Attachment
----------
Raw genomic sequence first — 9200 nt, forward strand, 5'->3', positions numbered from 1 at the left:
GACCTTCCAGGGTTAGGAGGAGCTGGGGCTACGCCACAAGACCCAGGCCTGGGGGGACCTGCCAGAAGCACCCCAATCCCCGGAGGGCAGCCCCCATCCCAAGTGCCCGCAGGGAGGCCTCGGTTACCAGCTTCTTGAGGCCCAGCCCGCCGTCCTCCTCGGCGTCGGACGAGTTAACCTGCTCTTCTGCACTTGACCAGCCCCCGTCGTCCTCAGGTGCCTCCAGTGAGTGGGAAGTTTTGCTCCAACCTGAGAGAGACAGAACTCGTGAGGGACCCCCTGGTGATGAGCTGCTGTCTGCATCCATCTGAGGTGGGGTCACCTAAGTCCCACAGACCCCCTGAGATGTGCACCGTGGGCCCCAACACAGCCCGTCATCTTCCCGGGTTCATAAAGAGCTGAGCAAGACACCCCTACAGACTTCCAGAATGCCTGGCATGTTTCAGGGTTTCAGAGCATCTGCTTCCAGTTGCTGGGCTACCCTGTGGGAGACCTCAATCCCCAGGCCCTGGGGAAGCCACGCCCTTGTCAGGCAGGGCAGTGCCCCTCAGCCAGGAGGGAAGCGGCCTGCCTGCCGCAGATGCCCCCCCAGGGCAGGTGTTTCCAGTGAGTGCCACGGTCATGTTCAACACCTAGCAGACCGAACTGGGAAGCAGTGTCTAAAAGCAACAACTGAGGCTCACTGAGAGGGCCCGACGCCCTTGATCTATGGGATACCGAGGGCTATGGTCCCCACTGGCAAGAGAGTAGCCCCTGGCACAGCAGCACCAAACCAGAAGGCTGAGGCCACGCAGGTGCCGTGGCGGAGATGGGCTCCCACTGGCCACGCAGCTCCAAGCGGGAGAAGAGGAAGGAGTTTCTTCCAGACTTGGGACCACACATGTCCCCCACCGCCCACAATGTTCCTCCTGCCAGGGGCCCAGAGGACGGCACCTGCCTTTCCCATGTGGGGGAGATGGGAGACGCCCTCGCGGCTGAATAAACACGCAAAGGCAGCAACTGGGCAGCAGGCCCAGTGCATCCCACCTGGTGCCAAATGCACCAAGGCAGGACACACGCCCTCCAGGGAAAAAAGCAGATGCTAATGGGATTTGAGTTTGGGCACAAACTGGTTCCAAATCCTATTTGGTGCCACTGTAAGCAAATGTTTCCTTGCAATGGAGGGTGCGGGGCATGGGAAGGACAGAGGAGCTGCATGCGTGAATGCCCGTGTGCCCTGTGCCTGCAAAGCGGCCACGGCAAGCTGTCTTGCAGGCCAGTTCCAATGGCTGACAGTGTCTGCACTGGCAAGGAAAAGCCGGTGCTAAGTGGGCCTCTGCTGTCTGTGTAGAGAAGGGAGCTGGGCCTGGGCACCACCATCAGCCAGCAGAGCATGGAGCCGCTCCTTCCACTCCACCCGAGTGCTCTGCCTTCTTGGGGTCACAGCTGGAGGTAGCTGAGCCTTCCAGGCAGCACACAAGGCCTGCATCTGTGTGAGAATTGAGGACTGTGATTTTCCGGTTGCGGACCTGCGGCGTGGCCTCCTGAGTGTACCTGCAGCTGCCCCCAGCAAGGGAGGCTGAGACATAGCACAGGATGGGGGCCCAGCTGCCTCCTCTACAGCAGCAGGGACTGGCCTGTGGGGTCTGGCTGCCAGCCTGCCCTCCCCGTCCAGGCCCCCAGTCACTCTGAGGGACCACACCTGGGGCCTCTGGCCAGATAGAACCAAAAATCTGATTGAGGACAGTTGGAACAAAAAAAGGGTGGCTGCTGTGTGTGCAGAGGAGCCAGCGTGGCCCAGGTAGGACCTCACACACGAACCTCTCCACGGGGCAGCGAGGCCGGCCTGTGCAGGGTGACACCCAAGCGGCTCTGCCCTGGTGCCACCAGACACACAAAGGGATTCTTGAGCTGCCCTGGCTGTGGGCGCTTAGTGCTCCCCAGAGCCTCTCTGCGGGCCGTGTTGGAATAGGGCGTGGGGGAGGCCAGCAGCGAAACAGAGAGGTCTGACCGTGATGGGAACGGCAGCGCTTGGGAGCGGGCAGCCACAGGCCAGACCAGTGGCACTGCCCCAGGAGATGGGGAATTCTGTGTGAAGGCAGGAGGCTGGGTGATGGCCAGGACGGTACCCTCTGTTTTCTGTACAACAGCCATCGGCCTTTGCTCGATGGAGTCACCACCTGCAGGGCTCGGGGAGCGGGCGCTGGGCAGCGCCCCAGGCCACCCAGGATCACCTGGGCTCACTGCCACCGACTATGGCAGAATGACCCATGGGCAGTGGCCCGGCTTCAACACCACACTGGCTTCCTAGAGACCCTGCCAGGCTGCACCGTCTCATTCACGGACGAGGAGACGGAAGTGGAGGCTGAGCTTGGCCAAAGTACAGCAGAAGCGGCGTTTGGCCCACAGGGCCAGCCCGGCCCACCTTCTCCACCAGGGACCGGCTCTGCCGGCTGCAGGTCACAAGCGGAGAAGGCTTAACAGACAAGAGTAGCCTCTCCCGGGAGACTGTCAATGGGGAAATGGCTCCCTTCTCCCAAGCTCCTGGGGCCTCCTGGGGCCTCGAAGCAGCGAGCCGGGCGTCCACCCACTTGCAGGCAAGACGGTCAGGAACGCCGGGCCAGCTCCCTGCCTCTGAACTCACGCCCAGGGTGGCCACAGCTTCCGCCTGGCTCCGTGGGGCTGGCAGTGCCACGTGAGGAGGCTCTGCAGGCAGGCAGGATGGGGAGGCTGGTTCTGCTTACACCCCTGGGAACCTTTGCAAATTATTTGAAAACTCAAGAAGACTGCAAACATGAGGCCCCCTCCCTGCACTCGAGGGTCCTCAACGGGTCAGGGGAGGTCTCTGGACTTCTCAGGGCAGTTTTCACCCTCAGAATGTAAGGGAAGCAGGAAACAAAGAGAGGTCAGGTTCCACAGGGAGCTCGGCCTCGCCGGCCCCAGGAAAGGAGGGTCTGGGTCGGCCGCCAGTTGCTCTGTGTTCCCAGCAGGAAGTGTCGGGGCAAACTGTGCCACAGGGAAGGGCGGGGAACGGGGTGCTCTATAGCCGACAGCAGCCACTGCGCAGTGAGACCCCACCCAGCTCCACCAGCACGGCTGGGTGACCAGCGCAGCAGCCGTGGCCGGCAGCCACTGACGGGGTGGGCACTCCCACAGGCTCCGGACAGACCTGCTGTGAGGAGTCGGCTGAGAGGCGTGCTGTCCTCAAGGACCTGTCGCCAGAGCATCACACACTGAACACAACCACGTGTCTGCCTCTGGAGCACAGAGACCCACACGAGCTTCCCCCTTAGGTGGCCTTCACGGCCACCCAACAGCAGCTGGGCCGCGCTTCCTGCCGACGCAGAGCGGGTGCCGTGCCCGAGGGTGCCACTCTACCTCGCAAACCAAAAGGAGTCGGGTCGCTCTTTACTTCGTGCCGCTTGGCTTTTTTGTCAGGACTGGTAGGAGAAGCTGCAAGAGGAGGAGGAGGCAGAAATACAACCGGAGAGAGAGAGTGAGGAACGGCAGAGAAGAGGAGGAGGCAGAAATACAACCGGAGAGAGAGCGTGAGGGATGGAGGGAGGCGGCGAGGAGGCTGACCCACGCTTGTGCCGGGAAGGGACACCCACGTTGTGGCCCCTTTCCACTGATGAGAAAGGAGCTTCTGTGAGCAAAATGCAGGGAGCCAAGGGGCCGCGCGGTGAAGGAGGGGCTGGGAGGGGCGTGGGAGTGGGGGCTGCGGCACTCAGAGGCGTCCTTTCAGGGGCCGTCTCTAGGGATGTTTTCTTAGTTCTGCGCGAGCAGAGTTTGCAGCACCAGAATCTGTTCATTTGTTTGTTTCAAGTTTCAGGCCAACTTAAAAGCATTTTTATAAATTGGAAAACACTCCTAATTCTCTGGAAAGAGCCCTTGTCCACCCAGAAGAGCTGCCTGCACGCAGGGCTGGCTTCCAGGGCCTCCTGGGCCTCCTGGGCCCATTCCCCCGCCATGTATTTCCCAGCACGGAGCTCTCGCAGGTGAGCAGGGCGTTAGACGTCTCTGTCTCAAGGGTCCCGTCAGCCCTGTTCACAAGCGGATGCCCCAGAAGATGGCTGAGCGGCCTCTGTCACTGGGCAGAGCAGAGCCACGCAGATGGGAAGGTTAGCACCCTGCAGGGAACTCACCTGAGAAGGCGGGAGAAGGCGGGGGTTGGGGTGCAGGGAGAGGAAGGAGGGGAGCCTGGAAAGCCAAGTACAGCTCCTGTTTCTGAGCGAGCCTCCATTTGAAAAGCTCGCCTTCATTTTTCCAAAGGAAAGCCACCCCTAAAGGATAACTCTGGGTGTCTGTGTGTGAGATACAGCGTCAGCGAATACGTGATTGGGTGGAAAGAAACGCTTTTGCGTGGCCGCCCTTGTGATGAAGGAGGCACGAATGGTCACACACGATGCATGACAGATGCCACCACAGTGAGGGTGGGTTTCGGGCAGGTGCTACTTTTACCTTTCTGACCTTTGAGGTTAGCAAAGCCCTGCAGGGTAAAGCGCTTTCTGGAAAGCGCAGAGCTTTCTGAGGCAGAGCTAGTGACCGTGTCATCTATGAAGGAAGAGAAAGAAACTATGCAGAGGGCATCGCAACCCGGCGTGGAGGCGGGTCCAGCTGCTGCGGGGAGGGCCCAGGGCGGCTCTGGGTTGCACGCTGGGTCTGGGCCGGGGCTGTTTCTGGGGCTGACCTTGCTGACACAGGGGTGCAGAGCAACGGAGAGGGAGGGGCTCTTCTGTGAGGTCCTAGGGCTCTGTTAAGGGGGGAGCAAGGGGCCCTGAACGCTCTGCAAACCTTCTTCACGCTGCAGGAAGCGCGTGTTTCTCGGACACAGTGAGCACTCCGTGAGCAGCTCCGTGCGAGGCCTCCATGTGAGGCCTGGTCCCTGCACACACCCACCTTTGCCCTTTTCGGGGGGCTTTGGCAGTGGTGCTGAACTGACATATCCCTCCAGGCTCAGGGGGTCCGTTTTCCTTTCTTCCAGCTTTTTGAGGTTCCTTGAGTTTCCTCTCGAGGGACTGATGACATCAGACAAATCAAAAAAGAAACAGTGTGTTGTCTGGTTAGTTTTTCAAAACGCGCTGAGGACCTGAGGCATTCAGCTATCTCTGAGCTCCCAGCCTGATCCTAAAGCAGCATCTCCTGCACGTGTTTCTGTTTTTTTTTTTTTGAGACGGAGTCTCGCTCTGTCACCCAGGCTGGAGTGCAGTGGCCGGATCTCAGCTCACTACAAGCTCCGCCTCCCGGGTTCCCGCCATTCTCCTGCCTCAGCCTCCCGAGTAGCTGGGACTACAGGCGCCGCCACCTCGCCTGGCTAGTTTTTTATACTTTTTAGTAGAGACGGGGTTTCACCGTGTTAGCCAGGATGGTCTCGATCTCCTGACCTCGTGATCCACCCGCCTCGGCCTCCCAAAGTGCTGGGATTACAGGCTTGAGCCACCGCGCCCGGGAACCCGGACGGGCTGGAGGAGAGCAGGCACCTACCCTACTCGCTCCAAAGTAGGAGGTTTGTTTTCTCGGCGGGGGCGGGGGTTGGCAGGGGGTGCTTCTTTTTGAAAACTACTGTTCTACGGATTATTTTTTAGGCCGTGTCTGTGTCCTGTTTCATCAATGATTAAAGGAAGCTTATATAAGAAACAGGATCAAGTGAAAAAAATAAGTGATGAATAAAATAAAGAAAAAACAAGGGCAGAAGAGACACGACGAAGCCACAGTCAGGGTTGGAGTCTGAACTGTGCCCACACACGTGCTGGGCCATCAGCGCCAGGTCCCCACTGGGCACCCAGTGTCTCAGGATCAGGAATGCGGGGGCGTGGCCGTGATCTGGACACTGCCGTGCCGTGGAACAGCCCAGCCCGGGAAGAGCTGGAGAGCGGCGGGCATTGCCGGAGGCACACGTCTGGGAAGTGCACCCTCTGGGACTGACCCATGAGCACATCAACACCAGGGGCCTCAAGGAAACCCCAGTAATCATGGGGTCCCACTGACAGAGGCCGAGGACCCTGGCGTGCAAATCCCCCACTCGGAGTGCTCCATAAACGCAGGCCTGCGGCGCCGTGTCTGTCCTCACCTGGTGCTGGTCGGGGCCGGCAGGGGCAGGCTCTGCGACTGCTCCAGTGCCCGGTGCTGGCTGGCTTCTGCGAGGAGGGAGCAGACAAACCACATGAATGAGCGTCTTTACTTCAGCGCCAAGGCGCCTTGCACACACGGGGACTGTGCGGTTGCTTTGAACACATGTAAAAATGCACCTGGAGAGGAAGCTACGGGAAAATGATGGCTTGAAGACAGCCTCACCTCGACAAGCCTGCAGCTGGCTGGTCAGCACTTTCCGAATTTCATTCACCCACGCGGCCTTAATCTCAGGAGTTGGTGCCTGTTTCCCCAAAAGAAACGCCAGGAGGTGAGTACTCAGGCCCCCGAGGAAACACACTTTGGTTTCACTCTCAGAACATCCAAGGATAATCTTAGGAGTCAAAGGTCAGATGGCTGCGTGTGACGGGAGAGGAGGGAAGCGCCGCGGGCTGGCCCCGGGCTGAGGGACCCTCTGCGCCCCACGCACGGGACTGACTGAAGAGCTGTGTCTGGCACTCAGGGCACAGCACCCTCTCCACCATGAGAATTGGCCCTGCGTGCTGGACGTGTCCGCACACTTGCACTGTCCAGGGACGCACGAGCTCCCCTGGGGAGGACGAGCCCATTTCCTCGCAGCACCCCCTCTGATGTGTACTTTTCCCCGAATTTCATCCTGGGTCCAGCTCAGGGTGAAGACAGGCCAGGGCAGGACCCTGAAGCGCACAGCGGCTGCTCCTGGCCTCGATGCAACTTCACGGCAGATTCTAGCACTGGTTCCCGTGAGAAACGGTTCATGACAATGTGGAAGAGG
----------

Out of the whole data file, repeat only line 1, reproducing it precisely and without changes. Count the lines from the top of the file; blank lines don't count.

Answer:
Raw genomic sequence first — 9200 nt, forward strand, 5'->3', positions numbered from 1 at the left: